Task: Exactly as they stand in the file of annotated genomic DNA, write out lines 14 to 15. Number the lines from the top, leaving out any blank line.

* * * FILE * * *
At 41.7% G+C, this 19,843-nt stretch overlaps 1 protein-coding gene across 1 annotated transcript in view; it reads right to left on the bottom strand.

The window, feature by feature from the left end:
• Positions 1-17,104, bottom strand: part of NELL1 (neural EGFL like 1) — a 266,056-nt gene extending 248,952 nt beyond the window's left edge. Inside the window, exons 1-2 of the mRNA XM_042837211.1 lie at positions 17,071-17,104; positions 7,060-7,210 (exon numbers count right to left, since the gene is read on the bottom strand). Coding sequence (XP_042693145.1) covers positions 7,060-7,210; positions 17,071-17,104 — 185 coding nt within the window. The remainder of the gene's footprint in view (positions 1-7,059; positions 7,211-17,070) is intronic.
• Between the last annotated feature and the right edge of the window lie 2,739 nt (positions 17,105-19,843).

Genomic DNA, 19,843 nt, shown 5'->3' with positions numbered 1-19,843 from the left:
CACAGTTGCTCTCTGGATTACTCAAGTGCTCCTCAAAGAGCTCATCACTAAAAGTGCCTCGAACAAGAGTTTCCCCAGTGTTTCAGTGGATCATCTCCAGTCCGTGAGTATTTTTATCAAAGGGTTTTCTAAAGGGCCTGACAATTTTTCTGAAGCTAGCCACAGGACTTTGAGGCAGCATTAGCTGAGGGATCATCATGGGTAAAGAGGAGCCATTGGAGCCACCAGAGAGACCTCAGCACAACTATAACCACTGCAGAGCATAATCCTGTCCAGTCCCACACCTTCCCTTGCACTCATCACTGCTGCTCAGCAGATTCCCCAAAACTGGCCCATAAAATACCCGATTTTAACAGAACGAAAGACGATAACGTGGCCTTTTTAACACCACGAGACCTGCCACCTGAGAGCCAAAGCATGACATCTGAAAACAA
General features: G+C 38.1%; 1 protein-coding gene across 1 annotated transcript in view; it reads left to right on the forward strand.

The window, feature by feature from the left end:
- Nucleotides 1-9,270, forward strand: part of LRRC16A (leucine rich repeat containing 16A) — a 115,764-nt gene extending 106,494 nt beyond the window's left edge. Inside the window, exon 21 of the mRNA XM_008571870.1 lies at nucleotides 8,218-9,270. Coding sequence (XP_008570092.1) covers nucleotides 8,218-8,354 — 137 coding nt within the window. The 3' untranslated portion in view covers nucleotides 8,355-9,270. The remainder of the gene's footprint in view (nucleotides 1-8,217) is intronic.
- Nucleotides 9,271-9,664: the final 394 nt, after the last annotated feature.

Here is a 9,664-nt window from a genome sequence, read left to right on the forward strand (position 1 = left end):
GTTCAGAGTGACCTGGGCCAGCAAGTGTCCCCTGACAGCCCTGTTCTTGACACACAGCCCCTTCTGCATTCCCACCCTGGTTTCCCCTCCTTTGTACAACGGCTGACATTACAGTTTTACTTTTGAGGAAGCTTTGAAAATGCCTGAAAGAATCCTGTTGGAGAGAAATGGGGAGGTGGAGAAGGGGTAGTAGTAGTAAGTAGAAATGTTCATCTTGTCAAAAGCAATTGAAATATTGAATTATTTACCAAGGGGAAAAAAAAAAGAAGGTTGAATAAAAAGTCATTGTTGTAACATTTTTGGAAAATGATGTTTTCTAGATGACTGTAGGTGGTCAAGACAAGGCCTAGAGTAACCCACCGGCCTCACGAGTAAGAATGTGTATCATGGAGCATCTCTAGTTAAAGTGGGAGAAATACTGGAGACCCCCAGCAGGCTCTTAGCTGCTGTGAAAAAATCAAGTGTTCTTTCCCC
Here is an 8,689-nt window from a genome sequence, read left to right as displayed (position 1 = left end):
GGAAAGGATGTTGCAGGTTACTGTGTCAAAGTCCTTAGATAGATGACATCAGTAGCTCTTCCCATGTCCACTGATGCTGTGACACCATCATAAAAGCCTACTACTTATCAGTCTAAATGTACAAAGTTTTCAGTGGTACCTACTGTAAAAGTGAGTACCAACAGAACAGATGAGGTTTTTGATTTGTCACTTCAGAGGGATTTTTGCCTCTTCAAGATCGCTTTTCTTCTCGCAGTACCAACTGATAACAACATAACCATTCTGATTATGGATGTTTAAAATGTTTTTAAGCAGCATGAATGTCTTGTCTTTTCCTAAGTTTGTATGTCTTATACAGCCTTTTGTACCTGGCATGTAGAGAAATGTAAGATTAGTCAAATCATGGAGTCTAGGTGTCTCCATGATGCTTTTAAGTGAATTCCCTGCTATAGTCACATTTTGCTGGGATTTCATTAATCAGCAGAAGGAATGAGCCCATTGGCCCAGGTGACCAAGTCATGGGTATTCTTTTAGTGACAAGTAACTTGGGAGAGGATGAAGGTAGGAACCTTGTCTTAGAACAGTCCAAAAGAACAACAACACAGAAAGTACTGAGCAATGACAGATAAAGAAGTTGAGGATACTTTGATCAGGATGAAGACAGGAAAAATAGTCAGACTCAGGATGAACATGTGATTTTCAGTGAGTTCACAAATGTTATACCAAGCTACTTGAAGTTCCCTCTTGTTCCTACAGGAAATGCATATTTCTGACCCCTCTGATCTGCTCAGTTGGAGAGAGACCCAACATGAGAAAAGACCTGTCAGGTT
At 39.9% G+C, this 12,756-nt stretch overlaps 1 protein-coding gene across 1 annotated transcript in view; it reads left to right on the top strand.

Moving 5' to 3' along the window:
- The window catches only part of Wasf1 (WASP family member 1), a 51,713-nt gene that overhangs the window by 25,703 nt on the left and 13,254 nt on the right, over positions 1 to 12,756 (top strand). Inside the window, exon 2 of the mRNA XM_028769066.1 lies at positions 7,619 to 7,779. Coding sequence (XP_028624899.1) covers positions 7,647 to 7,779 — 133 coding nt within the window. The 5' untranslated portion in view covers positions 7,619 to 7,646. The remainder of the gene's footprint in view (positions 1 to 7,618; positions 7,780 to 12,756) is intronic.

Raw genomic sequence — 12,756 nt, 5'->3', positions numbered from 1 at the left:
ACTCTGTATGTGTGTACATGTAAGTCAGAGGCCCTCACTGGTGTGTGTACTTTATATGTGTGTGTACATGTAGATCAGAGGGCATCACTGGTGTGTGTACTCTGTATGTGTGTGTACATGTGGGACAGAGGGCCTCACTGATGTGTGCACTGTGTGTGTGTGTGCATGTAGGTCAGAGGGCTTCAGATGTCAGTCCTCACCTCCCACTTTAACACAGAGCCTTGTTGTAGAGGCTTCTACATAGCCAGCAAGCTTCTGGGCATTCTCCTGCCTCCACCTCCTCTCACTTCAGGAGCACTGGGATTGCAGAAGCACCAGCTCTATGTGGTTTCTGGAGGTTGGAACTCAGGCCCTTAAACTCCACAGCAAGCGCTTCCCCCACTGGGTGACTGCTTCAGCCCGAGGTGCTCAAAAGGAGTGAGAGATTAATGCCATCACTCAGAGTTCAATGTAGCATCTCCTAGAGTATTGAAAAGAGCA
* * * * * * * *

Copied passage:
GGAAAGGATGTTGCAGGTTACTGTGTCAAAGTCCTTAGATAGATGACATCAGTAGCTCTTCCCATGTCCACTGATGCTGTGACACCATCATAAAAGCCTACTACTTATCAGTCTAAATGTACAAAGTTTTCAGTGGTACCTACTGTAAAAGTGAGTACCAACAGAACAGATGAGGTTTTTGATTTGTCACTTCAGAGGGATTTTTGCCTCTTCAAGATCGCTTTTCTTCTCGCAGTACCAACTGATAACAACATAACCATTCTGATTATGGATGTTTAAAATGTTTTTAAGCAGCATGAATGTCTTGTCTTTTCCTAAGTTTGTATGTCTTATACAGCCTTTTGTACCTGGCATGTAGAGAAATGTAAGATTAGTCAAATCATGGAGTCTAGGTGTCTCCATGATGCTTTTAAGTGAATTCCCTGCTATAGTCACATTTTGCTGGGATTTCATTAATCAGCAGAAGGAATGAGCCCATTGGCCCAGGTGACCAAGTCATGGGTATTCTTTTAGTGACAAGTAACTTGGGAGAGGATGAAGGTAGGAACCTTGTCTTAGAACAGTCCAAAAGAACAACAACACAGAAAGTACTGAGCAATGACAGATAAAGAAGTTGAGGATACTTTGATCAGGATGAAGACAGGAAAAATAGTCAGACTCAGGATGAACATGTGATTTTCAGTGAGTTCACAAATGTTATACCAAGCTACTTGAAGTTCCCTCTTGTTCCTACAGGAAATGCATATTTCTGACCCCTCTGATCTGCTCAGTTGGAGAGAGACCCAACATGAGAAAAGACCTGTCAGGTT
At 39.9% G+C, this 12,756-nt stretch overlaps 1 protein-coding gene across 1 annotated transcript in view; it reads left to right on the top strand.